Thursday, July 19, 2007


What a show! We all know (I hope) how good John Fogerty really is at writing a catchy hook, a hit song, a brilliant melody. Perhaps only Brian Wilson was ever his equal in this regard. But until last night I never knew what a sensational guitarist he was. CCR's songs are fantastic, two-minute sound bites that seem to come from some divine melody creationist somewhere behind the scenes, and not from the brain of just one man. Outside I Heard It Through The Grapevine, there are very few moments in the history of Creedence that showcase Fogerty's guitar at all. But wow! Can that man ever play, and can he ever entertain!

Last night at the Scotiabank Place, Fogerty put on a clinic. Not just a guitar clinic, but an enthusiastic, joyful performance that really solidified for me how unbelievable he was in his day, and still is. The man is sixty-one years old, and it's embarassing to me that I am less than half his age, and I have less than half his energy. He absolutely LOVED playing that concert. And I would have thought it would have been fairly boring for him, playing all the greatest hits and cranking out the same tunes night after night, but there he was, enjoying every minute he spent on stage. Every single song he played was instantly recognizable from the hook, which is a testament to the unbelievable catalogue the man managed to amass in such a short (relatively speaking) recording career. The only hook I didn't recognize right away was Lodi, because he used a different arrangement.

And loud! That crunching guitar, the voice...he may have lost a few notes in his upper register over the years, but he's absolutely as powerful as ever. Apparently, during his sound check, the security people asked him to turn down the volume some. I guess he complied, but as the show went on, the volume crept higher and higher until he was playing at the decibel level he desired. Almost a Who-level assault on the eardrums, but it was perfect. Not an obnoxiously loud show, like April Wine busting out their Marshall stacks at the Lone Star, but a fantastically powerful rock and roll performance, like The Who when they came through town. Some people need that kind of volume (Big Sugar comes to mind) to get their sound across, and some put more emphasis on volume than on quality (April Wine, I'm looking at you). And sometimes, a show does not NEED a massive sound to be great, but benefits from that level of noise simply by being so awesome that you need FULL VOLUME awesome to get the full effect, such that the show is still with you in your ringing ears a full...14 hours later as I write this.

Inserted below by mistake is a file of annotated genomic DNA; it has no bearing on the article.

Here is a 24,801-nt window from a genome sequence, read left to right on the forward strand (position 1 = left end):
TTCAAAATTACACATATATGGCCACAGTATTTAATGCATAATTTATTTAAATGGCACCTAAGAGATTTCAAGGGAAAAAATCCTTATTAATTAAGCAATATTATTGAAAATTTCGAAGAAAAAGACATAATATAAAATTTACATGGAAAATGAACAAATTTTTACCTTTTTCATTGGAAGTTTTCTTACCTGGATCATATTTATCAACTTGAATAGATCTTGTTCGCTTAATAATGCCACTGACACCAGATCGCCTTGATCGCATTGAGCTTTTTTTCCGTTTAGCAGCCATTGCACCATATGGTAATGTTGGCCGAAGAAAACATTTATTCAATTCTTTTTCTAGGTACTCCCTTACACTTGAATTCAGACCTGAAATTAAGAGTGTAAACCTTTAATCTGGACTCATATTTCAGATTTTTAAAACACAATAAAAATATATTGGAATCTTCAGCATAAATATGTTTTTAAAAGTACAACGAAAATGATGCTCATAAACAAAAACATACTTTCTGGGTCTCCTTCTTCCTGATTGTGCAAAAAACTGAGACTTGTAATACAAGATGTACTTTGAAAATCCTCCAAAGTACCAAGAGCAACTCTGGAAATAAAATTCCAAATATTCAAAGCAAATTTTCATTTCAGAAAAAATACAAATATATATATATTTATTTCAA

Fogerty was that kind of show. One of the top five shows I have ever attended, up there with The Who, Bachman-Cummings, the Strokes, and B.B. King. He said this was the first time he'd ever been in Ottawa, and I certainly hope the crowd reaction to this show is enough to bring him back. Fantastic!


  1. What no Fiscalatio? Where they shower you with so much green you forget it was you were going to blow the whistle on...


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  3. My left ear is still buzzing! We had floor seats, row 11 on the aisle, and what a blast! I've seen so many concerts over the years, but this one, as you said, ranked right up there. It took me back to the 70's when concerts were all about the music - not fancy light shows or pyrotechnics, but just pure unadulterated music. The man must be doing something right to sound, look and play as he did. I hope he does come back soon. This one fan will be there again!

  4. No kidding! They sold just the lower bowls, so I hope everyone was close enough to see the show - no big screen, no light show, nothing but kick-ass tunes.

  5. Now you did it. You've slagged my favourite band, April Wine. In regards to their Marshall stacks at the Lone Star, that wasn't their doing. Their contract called for certain items to be provided by the promoter. But the promotor didn't come through. So, they had two choices, cancel the show or use their own system. They chose to do the show and use their own. As for volume over quality..........take a look at AW's history in Canadian rock. They have a lot of first. Sure, they may not be liked by one and all, but obviously by their sales figures and their continuing appearances their is a demand for them. Argh!!

  6. Fair enough. There is no crime in liking April Wine. I just like my hearing more. How can one understand a word when their ears are bleeding, I ask?